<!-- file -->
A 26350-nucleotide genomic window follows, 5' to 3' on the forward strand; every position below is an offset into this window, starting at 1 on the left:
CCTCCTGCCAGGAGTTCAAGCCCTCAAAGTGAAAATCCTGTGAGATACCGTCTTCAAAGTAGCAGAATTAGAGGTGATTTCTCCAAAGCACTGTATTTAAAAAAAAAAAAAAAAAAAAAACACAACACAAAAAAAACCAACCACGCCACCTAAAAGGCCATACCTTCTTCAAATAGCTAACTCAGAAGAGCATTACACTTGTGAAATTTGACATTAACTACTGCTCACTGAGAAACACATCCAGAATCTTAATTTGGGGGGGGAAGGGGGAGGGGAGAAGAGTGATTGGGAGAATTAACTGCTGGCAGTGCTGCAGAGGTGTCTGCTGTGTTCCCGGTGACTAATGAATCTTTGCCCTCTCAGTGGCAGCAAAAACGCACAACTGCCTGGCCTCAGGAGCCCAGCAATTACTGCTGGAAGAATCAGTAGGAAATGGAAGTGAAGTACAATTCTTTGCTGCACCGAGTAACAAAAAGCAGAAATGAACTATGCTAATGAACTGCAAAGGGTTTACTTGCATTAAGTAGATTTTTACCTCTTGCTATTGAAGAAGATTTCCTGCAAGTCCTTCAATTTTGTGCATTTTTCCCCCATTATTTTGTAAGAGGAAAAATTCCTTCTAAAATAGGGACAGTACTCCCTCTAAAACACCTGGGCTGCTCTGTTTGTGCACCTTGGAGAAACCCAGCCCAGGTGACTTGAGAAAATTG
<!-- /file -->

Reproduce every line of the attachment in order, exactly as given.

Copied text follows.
A 26350-nucleotide genomic window follows, 5' to 3' on the forward strand; every position below is an offset into this window, starting at 1 on the left:
CCTCCTGCCAGGAGTTCAAGCCCTCAAAGTGAAAATCCTGTGAGATACCGTCTTCAAAGTAGCAGAATTAGAGGTGATTTCTCCAAAGCACTGTATTTAAAAAAAAAAAAAAAAAAAAAACACAACACAAAAAAAACCAACCACGCCACCTAAAAGGCCATACCTTCTTCAAATAGCTAACTCAGAAGAGCATTACACTTGTGAAATTTGACATTAACTACTGCTCACTGAGAAACACATCCAGAATCTTAATTTGGGGGGGGAAGGGGGAGGGGAGAAGAGTGATTGGGAGAATTAACTGCTGGCAGTGCTGCAGAGGTGTCTGCTGTGTTCCCGGTGACTAATGAATCTTTGCCCTCTCAGTGGCAGCAAAAACGCACAACTGCCTGGCCTCAGGAGCCCAGCAATTACTGCTGGAAGAATCAGTAGGAAATGGAAGTGAAGTACAATTCTTTGCTGCACCGAGTAACAAAAAGCAGAAATGAACTATGCTAATGAACTGCAAAGGGTTTACTTGCATTAAGTAGATTTTTACCTCTTGCTATTGAAGAAGATTTCCTGCAAGTCCTTCAATTTTGTGCATTTTTCCCCCATTATTTTGTAAGAGGAAAAATTCCTTCTAAAATAGGGACAGTACTCCCTCTAAAACACCTGGGCTGCTCTGTTTGTGCACCTTGGAGAAACCCAGCCCAGGTGACTTGAGAAAATTG